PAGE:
Goal I: For Thailand to have a sustainable number of domestic elephants living comfortably within 25 years.  

Now, this is deliberately vague, domesticated can mean living 'as wild' looked after by mahouts, it can mean limited work trekking camps, it can mean a small number kept only for ceremonial purposes considered essential to the Thai psyche.  I believe Thailand herself has to decide how many is a sustainable number or how to make the number we currently have sustainable, certainly, at the moment when some elephants are still on the streets & many more have to work too many hours to scrape a living, while arguably the number is financially sustainable, there are certainly elephants that are not comfortable.

I recently asked a panel of experts from different elephant fields what they thought was a sustainable number of domestic elephants for Thailand, none had a number in mind.  

Through the 'young elephant' storyline in the movie we hope to begin to ask that question.

Goal II: For the next generation of mahouts to feel they have a choice but to follow their fathers & grandfathers.

Goal I leaves us with a problem (& there are organisations out there, far more extreme, who state that all elephants must go into the wild NOW regardless of the human cost & the lack of appropriate wild, but that's another story).  If Thailand decides she needs fewer elephants she will also need fewer mahouts.  We're not going to preach to anyone what they should, or should not, do with their lives & we believe that for the elephants to to live comfortably Thailand needs the born-on-an-elephants, grew up using the tusks as parallel bars type of natural mahout who understands an elephant as only someone who grew up with one can.  i.e. the kids growing up in our camp & their families elsewhere.

That said, it is a hard life with, currently, very little reward & facing opposition from an encroaching modern world, our work now must accept the fact that there might not be mahout work readily available by the time the camp kids want to start families of their own and help prepare them (currently through ensuring they go to school, providing English tuition & role models) should this prove to be the case.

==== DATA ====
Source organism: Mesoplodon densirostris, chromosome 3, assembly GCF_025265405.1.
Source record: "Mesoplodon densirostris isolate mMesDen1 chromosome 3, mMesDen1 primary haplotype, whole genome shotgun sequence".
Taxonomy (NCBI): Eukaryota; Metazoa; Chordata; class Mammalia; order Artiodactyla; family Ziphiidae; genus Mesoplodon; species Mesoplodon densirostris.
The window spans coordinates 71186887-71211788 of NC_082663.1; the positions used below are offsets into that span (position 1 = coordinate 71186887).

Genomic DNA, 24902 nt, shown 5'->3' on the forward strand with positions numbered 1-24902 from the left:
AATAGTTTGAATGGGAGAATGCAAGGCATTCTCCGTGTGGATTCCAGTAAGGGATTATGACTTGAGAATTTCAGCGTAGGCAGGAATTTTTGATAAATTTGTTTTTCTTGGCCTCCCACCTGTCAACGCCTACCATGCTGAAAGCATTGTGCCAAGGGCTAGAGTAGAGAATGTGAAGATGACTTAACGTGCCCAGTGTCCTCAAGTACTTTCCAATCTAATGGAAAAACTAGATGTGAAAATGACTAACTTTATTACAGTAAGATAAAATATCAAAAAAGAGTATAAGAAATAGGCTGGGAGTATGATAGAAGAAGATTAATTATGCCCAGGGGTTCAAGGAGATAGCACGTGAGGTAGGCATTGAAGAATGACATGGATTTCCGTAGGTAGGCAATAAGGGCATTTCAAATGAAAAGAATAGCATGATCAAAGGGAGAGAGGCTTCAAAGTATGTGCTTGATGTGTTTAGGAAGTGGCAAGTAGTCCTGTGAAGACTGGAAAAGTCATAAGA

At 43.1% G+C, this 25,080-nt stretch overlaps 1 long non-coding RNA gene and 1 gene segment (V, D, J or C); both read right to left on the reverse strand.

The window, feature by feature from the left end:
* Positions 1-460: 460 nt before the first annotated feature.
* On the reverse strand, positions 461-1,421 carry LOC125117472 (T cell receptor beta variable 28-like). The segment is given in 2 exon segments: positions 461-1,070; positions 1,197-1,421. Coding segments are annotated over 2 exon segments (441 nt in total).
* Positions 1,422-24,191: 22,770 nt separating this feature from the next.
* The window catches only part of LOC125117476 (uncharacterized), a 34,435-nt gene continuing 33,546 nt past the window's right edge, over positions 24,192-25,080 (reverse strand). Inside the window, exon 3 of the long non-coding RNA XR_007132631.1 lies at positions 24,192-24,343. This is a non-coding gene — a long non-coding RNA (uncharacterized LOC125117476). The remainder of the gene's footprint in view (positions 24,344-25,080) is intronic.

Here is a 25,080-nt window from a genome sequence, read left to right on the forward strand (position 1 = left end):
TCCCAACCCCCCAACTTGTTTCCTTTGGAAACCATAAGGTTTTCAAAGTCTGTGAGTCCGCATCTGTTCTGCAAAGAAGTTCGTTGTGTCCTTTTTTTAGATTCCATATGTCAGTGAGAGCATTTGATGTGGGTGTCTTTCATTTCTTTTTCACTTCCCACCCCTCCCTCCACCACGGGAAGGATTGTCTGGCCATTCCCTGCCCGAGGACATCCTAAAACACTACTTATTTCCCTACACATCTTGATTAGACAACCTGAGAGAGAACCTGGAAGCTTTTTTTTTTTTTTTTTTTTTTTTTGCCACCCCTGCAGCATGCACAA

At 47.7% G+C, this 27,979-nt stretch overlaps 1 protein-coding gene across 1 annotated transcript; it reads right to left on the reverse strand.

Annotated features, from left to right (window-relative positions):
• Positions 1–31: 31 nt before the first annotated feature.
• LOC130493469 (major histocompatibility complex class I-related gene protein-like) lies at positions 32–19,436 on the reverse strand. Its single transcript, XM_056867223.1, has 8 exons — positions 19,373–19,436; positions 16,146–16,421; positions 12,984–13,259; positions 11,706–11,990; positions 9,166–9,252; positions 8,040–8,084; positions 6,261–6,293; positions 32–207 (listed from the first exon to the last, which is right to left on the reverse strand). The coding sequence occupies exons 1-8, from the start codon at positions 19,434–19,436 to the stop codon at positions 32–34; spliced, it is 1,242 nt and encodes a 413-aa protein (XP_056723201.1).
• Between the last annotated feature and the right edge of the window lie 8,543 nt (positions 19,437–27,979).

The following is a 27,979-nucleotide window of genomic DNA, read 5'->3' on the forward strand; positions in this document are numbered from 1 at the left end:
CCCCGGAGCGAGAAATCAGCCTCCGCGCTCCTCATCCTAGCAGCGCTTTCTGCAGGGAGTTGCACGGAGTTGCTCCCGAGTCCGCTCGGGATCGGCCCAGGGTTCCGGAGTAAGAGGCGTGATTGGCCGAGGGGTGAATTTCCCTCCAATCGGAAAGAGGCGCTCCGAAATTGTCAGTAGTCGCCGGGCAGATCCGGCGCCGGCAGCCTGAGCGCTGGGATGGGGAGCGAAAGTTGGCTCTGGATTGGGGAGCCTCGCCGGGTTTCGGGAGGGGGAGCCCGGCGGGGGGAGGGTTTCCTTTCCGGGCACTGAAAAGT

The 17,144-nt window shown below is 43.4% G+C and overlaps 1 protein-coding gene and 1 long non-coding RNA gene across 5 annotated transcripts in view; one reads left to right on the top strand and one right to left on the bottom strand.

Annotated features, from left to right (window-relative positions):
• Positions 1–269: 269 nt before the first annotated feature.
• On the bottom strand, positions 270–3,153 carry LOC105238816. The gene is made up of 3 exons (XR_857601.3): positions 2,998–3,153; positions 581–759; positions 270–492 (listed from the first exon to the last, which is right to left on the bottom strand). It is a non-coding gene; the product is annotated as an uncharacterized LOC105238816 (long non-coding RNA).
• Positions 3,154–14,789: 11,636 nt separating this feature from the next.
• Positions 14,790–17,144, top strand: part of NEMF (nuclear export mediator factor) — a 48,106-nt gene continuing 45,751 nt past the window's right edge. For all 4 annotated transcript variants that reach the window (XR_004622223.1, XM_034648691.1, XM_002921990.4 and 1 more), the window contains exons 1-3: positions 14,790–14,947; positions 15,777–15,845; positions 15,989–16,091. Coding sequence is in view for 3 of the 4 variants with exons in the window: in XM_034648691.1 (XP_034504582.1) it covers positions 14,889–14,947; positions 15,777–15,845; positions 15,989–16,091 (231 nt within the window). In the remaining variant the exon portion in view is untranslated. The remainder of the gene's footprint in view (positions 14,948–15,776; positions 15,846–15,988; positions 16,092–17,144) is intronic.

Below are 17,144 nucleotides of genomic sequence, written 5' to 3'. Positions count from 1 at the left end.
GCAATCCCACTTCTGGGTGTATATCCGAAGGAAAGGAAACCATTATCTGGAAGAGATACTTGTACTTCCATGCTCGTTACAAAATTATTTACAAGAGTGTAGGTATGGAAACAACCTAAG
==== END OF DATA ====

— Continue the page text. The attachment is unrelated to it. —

Through the 'young mahout' story we hope to ask a boy mahout what he thinks his future might hold, is he following his father because he wants to or does he feel he has no choice?

The third storyline is more personally fascinating & I've been over it before in trips to Vietnam, in talking about the ancient wisdom of the Khru Ba Yai & possible connections with other elephant keeping peoples, the movie will give us the chance to get Thailand's oldest holders of that wisdom together in one place so I intend to borrow a voice recorder from Dr Josh, a set of protocols from folks who set out to record dying languages (or perhaps one of the linguists themselves?) and try to record some of the stories, traditions (did you know our Surin mahouts won't eat honey, ant eggs or ducks when away from home?), myths & legends of the Kui people in such a way as to store them clearly for posterity but also in such a way as the traditions can be compared with the other people who have similar roles in their society (in the old days catching, now raising, elephants) and see if there are links.  Where did these people whose language isn't Thai & isn't Khmer but who live on the borderlands come from - or were they always here & are we the imposters?

There's also the fascinating connection of the so called 'spirit language', a trait allegedly used, though perhaps with a different vocab, when on elephant catching missions by the elders of many of the traditional elephant keeping peoples from the India & Sri Lanka all the way over the Himalayan hump to here & onward, through Vietnam, on down.  Further there's the odd story of Alexandrian coins turning up in Surin.  Can we find out, or get some baseline data to allow others to find out, what's going on here?
So you see, Carol & Tim, we're just using you, what already feels like a huge project with logisitical & funding nightmares is just a part (though a very big part) of my grandiose scheme to permanently do some good for elephants.

For those of you, reading this, who think this may be a good way to go about it (& don't mind me hoodwinking our innocent artists) you can donate to the Elephant Spirits project here & help us all realise our dreams (+ incidentally, get some great stuff!).

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Flirting with charming two-ton beauties and playing with jumbo babies, our Elephant Guru's blog introduces our colourful cast of gentle giants.